Transmission tuning helps with your car’s gearing. Tuning this will affect your acceleration and your top speed. If tuned with the gear ratios being short, you increase your acceleration at the expense of your top speed. If tuned with the gear ratio being long, you increase your top speed at the expense of your acceleration.

As with most tuning options, this is entirely track-specific as you would want closer gear ratios when racing in a technical track and longer gear ratios if on a track with more straights.


This option basically lets you choose which transmission you would want to be installed in your car. Take note that only the Fully Customizable Manual Transmission and the Fully Customizable Racing Transmission will open up the tuning settings.

The Close-Ratio Transmissions will have fixed settings with the Low variant having shorter gear ratios suited for better acceleration while the High variant will have longer gear ratios suited for better top speed.

Top Speed (Automatically Adjusted)

If you cannot be bothered to tinker with individual gear ratios, you can always tinker with this setting. A great way to tune this setting is to take your car for a test drive (Special Stage Route X is the perfect track for this) and see what your car’s top speed is.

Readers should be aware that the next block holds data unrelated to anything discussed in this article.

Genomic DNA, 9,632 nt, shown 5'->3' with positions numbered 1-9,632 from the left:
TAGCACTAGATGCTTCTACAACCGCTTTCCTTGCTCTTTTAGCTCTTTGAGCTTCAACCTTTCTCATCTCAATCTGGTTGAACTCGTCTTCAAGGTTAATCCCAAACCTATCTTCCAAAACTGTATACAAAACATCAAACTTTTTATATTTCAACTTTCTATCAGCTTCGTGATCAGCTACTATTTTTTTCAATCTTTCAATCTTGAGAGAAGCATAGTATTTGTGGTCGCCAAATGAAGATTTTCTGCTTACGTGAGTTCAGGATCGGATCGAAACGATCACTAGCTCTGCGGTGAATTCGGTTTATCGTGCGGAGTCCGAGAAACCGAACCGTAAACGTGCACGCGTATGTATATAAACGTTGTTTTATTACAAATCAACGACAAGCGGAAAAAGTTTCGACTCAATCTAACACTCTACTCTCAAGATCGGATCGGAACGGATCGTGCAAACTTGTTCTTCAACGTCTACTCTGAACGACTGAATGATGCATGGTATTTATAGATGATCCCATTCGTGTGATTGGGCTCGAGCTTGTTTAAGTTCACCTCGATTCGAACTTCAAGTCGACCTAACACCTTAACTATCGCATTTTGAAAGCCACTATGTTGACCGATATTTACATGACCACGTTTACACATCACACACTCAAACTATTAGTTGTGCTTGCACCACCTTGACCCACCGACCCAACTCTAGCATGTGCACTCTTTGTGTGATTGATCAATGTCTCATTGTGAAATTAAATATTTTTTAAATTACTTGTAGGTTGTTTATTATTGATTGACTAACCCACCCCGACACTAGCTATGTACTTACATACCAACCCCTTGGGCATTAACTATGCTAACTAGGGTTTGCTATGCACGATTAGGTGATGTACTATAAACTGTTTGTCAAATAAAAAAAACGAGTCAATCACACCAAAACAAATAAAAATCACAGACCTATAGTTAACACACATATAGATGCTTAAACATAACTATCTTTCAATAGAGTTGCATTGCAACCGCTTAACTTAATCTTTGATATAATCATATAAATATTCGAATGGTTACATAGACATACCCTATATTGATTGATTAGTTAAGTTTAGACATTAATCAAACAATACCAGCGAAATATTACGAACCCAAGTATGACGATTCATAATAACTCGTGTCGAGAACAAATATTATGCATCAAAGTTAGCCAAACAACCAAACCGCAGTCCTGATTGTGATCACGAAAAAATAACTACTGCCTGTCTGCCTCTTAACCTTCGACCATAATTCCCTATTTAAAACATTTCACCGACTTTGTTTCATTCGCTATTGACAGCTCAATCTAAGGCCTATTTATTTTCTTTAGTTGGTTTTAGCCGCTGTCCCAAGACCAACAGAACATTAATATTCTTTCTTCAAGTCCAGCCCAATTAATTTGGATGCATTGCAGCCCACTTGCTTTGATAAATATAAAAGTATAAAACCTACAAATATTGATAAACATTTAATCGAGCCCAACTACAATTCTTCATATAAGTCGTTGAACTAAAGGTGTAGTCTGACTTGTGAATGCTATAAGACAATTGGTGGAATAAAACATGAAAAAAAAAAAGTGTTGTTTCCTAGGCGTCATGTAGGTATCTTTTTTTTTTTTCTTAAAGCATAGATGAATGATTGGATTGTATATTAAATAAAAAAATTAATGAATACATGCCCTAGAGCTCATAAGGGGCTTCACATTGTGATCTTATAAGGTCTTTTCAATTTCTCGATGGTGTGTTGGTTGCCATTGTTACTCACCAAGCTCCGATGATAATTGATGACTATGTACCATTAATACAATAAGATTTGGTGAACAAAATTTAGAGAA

If your car is hitting the rev limiter on the last gear, then you can increase this setting. If it fails to even reach redline when on its last gear, then consider lowering this setting.

Manual Adjustment

This setting lets you finetune each individual gear ratio to your preference. When tuning the individual gear ratios, you can then try and do some practice runs while shifting up on the redline.

If you shift up and hit the rev limiter almost immediately or are experiencing too much wheelspin on the gear, then try to distance your gear ratios more. Vice-versa if you think you are shifting into too low a rev range.

You can also tune your first gear into a longer gear if you think you are producing too much wheelspin when coming from a standstill. The opposite applies if you have an abundance of grip and not enough power to launch your car. For that, you must shorten your first gear.

Nitro / Overtake

Nitro / Overtake pertains to a system that provides a temporary speed boost through the use of a depletable resource. Some cars will come with a built-in boost system like a KERS hybrid system which uses up electric power to give the car a boost. Cars installed with a Nitro System on the other hand will deplete their Nitro reserves to give the car a boost.